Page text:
I received a B.A. with highest distinction in anthropology and psychology from the University of Nebraska–Lincoln in 2012 and completed my Ph.D. in evolutionary anthropology at WSU in 2019.
My research program focuses on uncovering interactions between individual behavioral strategies and group dynamics in the context of cultural transitions. In particular, I investigate how behaviors such as leadership and followership, decision-making, and economic strategies are related to group-level pressures such as network dynamics and alliance patterns, sociopolitical structures, group context, and cultural norms. I am especially interested in how relationships between these individual-level and group-level forces vary across populations and over time. I draw on adaptationist, behavioral-ecological, and cultural-evolutionary theoretical frameworks.
A broader focus my research program includes understanding how remote, minority ethnic populations with limited market integration navigate increasing pressures from state-level influences and maintain or adapt long-standing and more traditional components of their social, cultural, and economic livelihoods. The ultimate goal of my research program is to develop more robust, generalizable theories of human behavior, social organization, and cultural change which are supported and tested through solid empirical foundations.
I conduct fieldwork in Southwest Ethiopia. I have worked with the Chabu forager-horticulturalists in the Sheka forests investigating traditional and contemporary systems of leadership among women and men in this relatively egalitarian society.
Currently, my field research is focused on developing the Omo Valley Research Project (OVRP), which I co-direct with colleague Luke Glowacki. The OVRP is a new research enterprise aimed at building a large-scale, longitudinal data set from multiple distinct ethnolinguistic groups in Southwest Ethiopia. The OVRP focuses on cultural and ecological variation in mechanisms of cultural change and aims to better understand diversity in social organization and behavior.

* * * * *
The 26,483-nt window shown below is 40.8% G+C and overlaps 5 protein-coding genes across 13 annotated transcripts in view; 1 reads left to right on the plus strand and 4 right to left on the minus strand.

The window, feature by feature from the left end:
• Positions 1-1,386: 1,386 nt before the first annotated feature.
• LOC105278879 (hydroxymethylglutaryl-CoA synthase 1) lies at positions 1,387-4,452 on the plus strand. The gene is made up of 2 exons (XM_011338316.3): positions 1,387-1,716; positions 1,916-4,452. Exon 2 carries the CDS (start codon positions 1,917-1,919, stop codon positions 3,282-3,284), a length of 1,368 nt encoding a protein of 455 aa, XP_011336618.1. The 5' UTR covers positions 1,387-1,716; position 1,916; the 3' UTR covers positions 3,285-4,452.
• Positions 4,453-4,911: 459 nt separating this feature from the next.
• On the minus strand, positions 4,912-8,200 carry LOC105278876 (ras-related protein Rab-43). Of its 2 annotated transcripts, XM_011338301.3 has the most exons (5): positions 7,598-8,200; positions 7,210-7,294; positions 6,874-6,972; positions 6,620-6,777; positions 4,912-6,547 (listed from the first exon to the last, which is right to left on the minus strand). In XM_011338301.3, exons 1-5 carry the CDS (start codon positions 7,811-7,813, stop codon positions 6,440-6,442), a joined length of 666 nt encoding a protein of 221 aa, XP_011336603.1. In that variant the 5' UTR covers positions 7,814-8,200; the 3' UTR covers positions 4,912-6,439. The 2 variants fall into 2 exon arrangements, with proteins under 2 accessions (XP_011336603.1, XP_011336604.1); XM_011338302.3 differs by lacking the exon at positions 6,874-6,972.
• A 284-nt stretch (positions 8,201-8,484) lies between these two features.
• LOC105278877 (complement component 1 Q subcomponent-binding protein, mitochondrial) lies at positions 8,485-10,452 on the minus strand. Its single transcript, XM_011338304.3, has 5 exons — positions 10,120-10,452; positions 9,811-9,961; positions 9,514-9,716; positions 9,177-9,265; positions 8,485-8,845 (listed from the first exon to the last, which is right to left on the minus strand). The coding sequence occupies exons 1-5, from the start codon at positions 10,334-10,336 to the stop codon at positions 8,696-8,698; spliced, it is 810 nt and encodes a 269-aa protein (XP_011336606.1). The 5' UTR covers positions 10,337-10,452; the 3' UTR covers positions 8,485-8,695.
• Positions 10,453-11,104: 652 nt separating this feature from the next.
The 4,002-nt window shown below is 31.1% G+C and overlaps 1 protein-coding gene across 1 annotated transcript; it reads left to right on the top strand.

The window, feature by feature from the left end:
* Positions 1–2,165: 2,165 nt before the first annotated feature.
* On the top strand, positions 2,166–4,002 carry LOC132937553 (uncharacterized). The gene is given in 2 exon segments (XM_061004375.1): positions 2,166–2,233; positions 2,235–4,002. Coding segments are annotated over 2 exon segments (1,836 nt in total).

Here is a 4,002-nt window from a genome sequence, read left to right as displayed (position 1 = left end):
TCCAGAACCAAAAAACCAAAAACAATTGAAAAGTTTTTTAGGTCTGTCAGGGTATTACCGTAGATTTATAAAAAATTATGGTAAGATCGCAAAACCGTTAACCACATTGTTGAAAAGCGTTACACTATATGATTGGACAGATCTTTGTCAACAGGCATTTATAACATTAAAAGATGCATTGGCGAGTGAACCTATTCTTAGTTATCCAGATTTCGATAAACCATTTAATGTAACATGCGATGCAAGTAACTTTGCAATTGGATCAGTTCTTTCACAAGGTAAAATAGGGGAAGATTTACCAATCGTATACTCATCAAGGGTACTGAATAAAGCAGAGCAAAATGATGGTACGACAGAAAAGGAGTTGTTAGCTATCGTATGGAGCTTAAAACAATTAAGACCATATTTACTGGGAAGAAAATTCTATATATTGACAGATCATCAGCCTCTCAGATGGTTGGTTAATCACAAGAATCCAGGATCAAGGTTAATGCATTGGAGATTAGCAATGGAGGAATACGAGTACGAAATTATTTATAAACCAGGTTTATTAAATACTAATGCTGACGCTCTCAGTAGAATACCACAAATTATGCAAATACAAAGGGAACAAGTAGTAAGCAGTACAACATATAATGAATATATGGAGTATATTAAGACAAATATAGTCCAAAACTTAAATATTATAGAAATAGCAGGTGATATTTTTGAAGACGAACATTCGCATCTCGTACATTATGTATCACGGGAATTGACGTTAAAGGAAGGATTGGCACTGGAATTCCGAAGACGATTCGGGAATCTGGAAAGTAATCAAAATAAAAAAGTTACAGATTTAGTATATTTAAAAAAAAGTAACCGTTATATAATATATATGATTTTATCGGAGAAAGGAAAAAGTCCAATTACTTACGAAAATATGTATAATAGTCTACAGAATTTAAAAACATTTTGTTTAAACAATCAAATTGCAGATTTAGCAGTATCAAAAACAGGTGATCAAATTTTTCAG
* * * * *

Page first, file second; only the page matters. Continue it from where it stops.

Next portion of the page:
Video and photography from the field:
|2018||Testing evolutionary theories of leadership in a population of transitional foragers||National Science Foundation. 1823324||$23220|
|Garfield ZH, Von Rueden CR, Hagen EH 2019. The evolutionary anthropology of political leadership. The Leadership Quarterly, 30, 59-80.|
|Garfield ZH and Hagen EH 2019. Investigating evolutionary models of leadership among recently settled Ethiopian hunter-gatherers. The Leadership Quarterly.|
|Garfield ZH, Hubbard R, Hagen EH 2019. Evolutionary models of leadership: tests and synthesis. Human Nature.|
|LNK||Garfield ZH, Garfield MJ 2017. Women’s Prosocial Dominant Acts. Encyclopedia of Evolutionary Psychological Science, 1-4.|
|LNK||Garfield ZH 2017. Dominant Acts Expressed (Buss, 1981). Encyclopedia of Evolutionary Psychological Science, 1-6.|
|LNK||Hames RH, Garfield ZG, Garfield MJ 2017. Is Male Androphilia a Context-Dependent Cross-CulturalUniversal? Archives of Sexual Behavior.|
|LNK||Garfield ZH 2017. Men’s Egoistic Dominant Acts. Encyclopedia of Evolutionary Psychological Science, 1-3.|
|Garfield ZH, Garfield MJ, Hewlett BS 2016. A Cross-Cultural Analysis of Hunter-Gatherer Social Learning, In: Social Learning and Innovation in Contemporary Hunter-Gatherers, Hideaki Terashima and Barry Hewlett (ed.). Springer, 16-34.|
|Syme KL, Garfield ZH, Hagen EH 2015. Testing the bargaining vs. inclusive fitness models of suicidal behavior against the ethnographic record. Evolution and Human Behavior.|
|LNK||VanderLaan DP, Garfield ZH, Garfield MJ, Leca JP, Vasey PL, Hames RH 2014. The “female fertility–social stratification–hypergyny” hypothesis of male homosexual preference: factual, conceptual and methodological errors in Barthes et al. [Commentary]. Evolution and Human Behavior, 35, 445-447.|